TRAVIS AIR FORCE BASE, Calif. (AFNS) — Airmen from Travis Air Force Base’s 60th Civil Engineer Squadron responded to the LNU Lightning Complex fire to support the Vacaville Fire Protection District’s firefighting effort, Aug. 19.
The fire started in Napa, California as the result of a lightning storm, and quickly spread through the area to Vacaville and Fairfield — both of which border Travis AFB. Tens of thousands of people were forced to evacuate their homes in Napa and Solano counties through the duration of the day.
In the early hours of Aug. 19, Travis AFB initially dispatched a four-person crew to the Cherry Glenn area to safeguard homes. Over the course of the next 48 hours, the base dispatched 28 firefighters with Beale AFB contributing an additional eight firefighters, four from a specialty wildfire unit. The 36 firefighters were dispatched to 10 locations.
“A lot of the fire was not directly near the road,” said Kevin Bouillon, 60th CES battalion chief. “The crews had to connect hoses together that reached as long as a thousand feet because the fire needed to be extinguished.”
The 60th CES dispatched five trucks in total, one normally being a specialty truck used to put out fires on aircraft.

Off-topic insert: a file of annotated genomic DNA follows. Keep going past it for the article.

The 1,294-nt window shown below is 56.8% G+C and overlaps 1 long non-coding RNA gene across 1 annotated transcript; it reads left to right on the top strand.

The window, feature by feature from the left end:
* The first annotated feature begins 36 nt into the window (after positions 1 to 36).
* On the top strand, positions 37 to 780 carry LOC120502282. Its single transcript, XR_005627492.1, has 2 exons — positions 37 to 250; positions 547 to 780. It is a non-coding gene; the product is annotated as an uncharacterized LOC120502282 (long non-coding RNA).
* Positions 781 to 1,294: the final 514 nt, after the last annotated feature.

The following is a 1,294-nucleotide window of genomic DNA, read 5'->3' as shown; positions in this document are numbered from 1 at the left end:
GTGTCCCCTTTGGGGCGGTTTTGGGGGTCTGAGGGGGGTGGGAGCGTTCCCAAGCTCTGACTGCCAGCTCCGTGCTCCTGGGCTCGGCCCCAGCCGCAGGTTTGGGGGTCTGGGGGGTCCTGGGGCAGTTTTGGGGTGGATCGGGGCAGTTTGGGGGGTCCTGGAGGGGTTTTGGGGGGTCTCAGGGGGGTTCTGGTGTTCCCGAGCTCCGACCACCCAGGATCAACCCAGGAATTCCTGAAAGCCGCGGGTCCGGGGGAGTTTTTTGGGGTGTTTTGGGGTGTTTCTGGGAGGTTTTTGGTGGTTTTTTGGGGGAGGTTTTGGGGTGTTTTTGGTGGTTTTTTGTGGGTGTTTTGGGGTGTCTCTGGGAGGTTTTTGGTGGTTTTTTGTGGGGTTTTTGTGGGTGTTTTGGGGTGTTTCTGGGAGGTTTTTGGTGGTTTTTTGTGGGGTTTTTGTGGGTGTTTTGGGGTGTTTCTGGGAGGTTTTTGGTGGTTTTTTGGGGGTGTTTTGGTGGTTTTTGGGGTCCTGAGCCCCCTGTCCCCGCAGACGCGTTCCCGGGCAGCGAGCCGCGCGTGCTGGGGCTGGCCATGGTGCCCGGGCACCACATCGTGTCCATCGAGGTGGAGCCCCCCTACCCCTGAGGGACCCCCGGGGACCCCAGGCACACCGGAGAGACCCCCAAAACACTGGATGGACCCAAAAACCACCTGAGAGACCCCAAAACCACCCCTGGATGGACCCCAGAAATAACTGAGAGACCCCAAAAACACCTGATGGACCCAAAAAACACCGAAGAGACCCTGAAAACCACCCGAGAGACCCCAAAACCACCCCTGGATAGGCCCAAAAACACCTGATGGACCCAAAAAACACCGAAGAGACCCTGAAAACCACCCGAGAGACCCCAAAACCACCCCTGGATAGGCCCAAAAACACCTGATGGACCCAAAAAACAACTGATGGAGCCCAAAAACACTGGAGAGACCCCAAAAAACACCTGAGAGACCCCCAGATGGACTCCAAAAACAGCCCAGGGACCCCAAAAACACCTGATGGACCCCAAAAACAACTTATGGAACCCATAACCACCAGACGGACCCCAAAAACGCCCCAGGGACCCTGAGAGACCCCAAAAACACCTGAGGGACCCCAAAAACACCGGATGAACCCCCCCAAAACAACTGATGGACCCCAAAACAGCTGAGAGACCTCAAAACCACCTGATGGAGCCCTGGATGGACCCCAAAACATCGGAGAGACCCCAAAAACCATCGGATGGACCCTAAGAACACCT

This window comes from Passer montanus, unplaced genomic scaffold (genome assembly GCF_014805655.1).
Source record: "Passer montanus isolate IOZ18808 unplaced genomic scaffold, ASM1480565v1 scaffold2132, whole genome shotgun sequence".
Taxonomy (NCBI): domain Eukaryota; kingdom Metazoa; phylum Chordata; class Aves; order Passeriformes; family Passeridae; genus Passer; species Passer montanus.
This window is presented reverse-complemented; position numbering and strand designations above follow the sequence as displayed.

“Containing the fire is difficult because winds shifted later in the day,” said Staff Sgt. James Muncy, 60th CES crew chief. “Trees were falling, and various fires were reigniting.”
Muncy also said the fire needed as much containment as possible, so more crews dispatched from Travis AFB.
Ricardo Campos, 60th CES captain, and his crew were initially dispatched near Interstate 80; however, they were re-routed to prevent the destruction of a neighborhood near Sales Lane in Fairfield.
“If the fire broke through, there it would’ve been possible for that fire to take out acres of land passing through those residences and would destroy possibly hundreds of acres of residential homes past it,” Campos said.
Firefighters from across the county are actively trying to contain the fire in Napa and Solano counties.
“A fire this size, there is no way you can contain it in a day,” said Bouillon. “The ongoing relationship with the local stations allows us to assist in working a fire like this.”